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Even when it comes to vacation time, many moms find themselves on the downside of any good cop-bad cop scenario.
In social researcher Brené Brown’s Netflix special, she received shouts of encouragement from women in the audience when she imagined a scenario in which she was annoyed with her husband.
“Oh, I’m sorry, Steve. I forgot how vacation works. I’m in charge of breakfast. And lunch and dinner, and packing and unpacking, and laundry, and sunscreen, and towels and bug spray,” she said to laughter.
If a woman fails at any of these tasks, judgement is usually swift (we’ve all seen that mom assailed on Facebook for posting a picture of her kid with the slightest red tint).
What’s a woman to do?
For those thinking women can simply choose to ignore societal pressures, to play by their own rules, experts say they’re underestimating how powerful and pervasive cultural messages are. As Occidental College sociology professor Lisa Wade wrote in 2013:
“On the one hand, women are making individual choices. They are not complete dupes of the system. They are architects of their own lives. On the other hand, those individual choices are being made within a system. The system sets up the pros and cons, the rewards and punishments … No amount of wishing it were different will make it so. No individual choices change that reality.”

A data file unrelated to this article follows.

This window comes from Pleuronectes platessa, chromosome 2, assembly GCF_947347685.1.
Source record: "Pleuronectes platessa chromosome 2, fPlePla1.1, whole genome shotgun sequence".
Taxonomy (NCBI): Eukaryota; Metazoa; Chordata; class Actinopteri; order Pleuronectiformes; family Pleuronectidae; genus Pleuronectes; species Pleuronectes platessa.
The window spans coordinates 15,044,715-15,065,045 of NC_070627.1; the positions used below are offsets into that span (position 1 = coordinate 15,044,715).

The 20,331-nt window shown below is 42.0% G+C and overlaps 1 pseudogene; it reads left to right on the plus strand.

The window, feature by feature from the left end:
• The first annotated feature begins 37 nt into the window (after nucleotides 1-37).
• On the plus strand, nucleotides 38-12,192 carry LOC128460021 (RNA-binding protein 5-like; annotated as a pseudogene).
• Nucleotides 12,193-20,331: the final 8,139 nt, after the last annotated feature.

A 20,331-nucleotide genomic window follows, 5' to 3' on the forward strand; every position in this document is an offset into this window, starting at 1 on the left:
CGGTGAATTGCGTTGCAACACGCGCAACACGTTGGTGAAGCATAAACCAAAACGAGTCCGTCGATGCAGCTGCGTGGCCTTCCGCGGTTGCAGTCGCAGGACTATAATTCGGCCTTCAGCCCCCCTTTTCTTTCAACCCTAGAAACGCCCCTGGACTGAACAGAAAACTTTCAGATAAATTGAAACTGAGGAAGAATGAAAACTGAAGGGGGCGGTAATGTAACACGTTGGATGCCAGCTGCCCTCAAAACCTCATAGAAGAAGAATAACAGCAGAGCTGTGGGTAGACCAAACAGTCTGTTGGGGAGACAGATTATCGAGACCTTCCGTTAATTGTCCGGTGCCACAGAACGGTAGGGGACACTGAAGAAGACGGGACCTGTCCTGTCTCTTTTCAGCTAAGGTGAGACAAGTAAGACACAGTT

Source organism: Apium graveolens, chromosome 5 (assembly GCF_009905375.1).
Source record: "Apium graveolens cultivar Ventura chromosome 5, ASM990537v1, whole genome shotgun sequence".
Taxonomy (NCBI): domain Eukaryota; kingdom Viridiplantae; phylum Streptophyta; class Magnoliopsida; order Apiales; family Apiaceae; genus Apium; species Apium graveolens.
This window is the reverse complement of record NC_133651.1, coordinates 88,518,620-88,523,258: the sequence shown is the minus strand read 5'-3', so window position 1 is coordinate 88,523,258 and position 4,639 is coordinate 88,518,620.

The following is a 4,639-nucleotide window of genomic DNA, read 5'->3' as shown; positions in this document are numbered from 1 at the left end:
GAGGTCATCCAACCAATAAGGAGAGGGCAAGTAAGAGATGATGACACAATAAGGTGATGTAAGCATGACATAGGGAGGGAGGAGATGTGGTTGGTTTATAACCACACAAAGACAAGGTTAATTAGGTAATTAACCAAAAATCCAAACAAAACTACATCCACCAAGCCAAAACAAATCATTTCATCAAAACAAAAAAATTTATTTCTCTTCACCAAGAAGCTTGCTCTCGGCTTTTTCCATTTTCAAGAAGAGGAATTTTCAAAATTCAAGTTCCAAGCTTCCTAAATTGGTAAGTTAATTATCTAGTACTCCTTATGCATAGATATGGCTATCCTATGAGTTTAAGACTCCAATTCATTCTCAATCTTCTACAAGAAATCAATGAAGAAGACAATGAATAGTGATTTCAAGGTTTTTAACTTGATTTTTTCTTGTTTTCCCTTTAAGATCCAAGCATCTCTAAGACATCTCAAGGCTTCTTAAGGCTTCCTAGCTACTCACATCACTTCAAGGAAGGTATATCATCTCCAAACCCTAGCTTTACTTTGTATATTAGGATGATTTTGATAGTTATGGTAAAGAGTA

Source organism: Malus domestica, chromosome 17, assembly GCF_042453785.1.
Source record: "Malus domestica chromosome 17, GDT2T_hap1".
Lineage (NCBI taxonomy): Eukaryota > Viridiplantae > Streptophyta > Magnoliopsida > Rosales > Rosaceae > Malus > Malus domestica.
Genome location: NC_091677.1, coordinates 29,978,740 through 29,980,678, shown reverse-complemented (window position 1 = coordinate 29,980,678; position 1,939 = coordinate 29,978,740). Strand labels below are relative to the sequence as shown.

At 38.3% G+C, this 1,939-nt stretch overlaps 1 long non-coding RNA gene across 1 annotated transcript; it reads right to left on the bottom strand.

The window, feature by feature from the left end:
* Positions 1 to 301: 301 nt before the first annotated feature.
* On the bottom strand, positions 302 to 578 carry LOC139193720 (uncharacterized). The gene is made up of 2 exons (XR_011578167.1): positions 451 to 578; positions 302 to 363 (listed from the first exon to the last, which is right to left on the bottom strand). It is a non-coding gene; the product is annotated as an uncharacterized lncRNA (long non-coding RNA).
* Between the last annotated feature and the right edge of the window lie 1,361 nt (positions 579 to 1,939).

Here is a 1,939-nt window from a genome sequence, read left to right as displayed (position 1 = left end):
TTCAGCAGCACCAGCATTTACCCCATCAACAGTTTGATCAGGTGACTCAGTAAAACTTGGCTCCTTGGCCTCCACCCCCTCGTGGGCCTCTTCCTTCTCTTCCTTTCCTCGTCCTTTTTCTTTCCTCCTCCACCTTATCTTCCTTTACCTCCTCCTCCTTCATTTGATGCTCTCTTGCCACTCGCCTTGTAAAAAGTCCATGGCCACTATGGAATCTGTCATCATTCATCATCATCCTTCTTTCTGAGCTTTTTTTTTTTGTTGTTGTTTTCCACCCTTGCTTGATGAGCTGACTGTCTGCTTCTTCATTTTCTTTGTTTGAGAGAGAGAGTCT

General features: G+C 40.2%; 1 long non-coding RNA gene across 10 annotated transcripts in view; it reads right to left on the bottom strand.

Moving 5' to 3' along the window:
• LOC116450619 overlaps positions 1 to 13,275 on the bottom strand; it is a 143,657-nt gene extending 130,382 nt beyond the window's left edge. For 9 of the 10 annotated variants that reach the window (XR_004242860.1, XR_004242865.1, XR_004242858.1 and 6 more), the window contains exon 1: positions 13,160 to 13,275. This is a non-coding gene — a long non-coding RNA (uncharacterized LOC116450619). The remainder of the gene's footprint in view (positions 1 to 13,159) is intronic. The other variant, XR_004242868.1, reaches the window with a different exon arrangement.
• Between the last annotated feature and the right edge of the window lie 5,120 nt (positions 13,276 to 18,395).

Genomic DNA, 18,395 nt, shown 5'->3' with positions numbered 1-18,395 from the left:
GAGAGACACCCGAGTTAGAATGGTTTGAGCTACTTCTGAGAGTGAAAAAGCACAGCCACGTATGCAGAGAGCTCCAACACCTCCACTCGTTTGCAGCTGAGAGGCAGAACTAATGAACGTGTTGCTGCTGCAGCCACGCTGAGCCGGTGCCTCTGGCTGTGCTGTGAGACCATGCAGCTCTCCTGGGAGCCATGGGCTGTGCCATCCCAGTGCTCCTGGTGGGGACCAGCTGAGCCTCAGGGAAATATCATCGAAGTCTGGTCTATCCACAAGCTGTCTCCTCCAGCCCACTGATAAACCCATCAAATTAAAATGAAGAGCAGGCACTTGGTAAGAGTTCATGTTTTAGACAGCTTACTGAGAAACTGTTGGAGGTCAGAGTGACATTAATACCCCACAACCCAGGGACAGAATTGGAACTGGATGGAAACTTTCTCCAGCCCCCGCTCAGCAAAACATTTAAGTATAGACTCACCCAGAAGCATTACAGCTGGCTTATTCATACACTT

In other words, sexism is resilient. But women are, too.
“There is some sociological and anecdotal evidence that these pressures can get easier over time when you develop a stronger sense of self — when you don’t let self-worth be determined by others’ ideas of you,” Saguy said.
It’s also important to increase awareness of the sexist messages you’re receiving, Delgado said, whether they’re coming from social media or friends and family. It will help you to “broaden the scope of what’s beautiful.”
Women deserve to enjoy summer. To swim and lounge at the beach unabashedly, to wax if they want or go furry if they choose, to jog in their neighborhoods more focused on the breeze than on where a harasser is lurking, to savor precious, fleeting summers with their kids instead of single-handedly suffering through the tedium of scheduling them.
They deserve all of it. Too bad it’ll be many more summers before they get it.